“. . . .
“The jury instruction at issue before us, like those in Williams [v. State, 701 So.2d 832 (Ala.Crim.App. 1997)], and Styles [v. State, 474 So.2d 185
(Ala.Crim.App. 1985)], effectively amended the indictment to change the conjunction and to the conjunctions either-or and thus to charge the acts disjunctively instead of conjunctively. Therefore, the jury instruction constituted an amendment to the indictment, as Williams and Styles expressly hold.”
As previously noted, Jackson was indicted for robbery in the first degree; the indictment stated, in pertinent part:
“CARLOS LAMAR JACKSON . . . did in the course of committing a theft of shoes, socks, briefcase, pistol, pager, camera, recorder, telephone, wallet, pants, watch, necklace, and Two Hundred Twenty Dollars of the lawful currency of the United States of America . . ., the property of John Benton, use force or threaten the imminent use of force against the person of John Benton, or another person present, with the intent to overcome his physical resistance or physical power of resistance or to compel acquiescence to the taking of or escaping with the property, while thePage 51
said CARLOS LAMAR JACKSON . . . was armed with a deadly weapon or dangerous instrument, to-wit: a pistol, in violation of Section 13A-8-41.”
(Record on direct appeal, C. 8.) The evidence presented at trial indicated that more that one person was involved in the robbery. The victim, John Benton, testified at trial that five men, including Jackson, entered his store on October 21, 1993; that Jackson grabbed him and threw him to the floor; and that all five men began taking things, including a gun Benton carried in his pocket. At trial, Jackson testified that none of the men involved in the robbery had a gun when they entered the store and that he did not see anyone take a gun from the victim. Jackson requested that the trial court instruct the jury on both robbery in the first degree and robbery in the second degree, and the trial court complied with that request.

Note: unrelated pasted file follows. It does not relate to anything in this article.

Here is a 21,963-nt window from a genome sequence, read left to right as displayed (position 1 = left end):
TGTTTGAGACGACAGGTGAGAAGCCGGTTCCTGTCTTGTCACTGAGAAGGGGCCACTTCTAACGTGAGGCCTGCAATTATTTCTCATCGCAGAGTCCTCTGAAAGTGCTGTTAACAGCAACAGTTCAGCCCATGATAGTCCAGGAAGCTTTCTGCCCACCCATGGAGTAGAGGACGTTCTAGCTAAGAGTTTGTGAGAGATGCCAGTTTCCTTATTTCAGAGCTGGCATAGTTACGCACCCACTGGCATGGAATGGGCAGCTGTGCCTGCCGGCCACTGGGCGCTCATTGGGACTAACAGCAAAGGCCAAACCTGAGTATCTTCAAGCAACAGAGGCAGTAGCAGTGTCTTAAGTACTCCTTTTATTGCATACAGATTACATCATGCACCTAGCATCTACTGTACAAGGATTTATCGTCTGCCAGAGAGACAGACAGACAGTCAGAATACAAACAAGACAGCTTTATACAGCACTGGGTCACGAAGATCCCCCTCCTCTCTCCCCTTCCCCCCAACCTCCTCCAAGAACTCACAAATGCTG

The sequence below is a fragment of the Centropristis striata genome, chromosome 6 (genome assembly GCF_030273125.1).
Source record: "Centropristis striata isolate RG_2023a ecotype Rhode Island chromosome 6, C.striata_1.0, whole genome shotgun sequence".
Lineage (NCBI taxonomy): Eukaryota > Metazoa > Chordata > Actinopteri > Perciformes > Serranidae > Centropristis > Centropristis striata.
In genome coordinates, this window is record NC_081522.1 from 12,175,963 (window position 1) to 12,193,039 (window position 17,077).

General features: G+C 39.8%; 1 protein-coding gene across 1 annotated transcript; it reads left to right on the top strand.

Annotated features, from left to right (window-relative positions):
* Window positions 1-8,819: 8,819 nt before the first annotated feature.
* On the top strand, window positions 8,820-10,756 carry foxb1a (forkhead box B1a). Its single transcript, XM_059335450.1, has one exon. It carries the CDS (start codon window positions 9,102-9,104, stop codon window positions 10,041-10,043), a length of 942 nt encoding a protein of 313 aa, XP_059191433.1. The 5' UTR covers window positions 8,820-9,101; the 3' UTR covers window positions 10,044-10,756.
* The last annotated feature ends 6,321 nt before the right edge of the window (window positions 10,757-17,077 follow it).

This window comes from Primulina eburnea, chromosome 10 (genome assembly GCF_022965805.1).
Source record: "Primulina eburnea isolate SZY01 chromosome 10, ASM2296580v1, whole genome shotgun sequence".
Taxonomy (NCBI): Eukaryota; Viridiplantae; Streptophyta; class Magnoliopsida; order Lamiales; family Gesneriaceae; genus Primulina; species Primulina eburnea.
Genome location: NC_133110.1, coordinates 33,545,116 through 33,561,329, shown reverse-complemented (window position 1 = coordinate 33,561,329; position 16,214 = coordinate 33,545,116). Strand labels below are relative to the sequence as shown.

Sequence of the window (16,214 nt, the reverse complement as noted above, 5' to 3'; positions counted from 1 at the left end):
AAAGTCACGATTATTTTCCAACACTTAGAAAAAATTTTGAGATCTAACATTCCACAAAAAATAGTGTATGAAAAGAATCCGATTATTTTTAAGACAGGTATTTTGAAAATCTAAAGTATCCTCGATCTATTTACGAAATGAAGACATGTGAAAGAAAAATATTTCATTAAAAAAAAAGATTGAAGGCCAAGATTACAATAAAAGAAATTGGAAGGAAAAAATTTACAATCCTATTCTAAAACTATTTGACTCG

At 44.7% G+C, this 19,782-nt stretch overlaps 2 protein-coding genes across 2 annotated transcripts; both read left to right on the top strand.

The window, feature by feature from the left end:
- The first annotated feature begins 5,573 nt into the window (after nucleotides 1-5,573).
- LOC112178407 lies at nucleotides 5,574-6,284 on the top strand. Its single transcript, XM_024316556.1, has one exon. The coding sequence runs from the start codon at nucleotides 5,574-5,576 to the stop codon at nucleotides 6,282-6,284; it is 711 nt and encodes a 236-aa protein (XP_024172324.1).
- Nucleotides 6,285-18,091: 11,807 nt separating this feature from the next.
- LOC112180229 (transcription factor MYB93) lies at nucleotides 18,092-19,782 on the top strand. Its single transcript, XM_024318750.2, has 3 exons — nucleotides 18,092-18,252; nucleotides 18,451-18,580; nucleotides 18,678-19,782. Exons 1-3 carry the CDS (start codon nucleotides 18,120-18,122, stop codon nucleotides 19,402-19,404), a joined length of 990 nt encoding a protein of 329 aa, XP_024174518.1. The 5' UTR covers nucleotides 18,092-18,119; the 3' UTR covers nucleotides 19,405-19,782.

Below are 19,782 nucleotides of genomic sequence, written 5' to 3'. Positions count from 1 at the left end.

In its instructions to the jury, the trial court stated, in pertinent part:
“Now, as to the robbery, I know you are well up on it because we have touched on the components a few times. But, let’s go over again just what are the elements, if you will, on the offense charged.
“This man is charged with a higher offense in the first instance. In other words, the commission of First Degree Robbery; alleged First Degree Robbery against the person of John Benton, the man from Marietta. The State charges the entire offense, First Degree Robbery, that the Defendant committed against Mr. Benton, that in the course of committing a theft, a theft is stealing. But, it has a definition in the Code. Theft is defined to knowingly obtain or excerpt unauthorized control over Mr. Benton’s property, as you see, with the intent to deprive Mr. Benton of his property. But that in this course of committing a theft of the shoes and the briefcase, and currency, and so forth, the property of Mr. Benton, the pistol, the State alleges that the Defendant, or one with whom the Defendant was acting in concert, used force against Mr. Benton here with the intent to overcome Mr. Benton’s physical resistance, or power of resistance to compel Mr. Benton to acquiesce to the taking of his properties, or escaping with the properties. And, the third component, while the Defendant or one with whom the Defendant was acting in concert, was armed with a deadly weapon such as a pistol. It is true in our law that one who acquires a pistol as loot, if you will, during the course of a robbery, he is armed with a deadly weapon within the meaning of the First Degree Statute.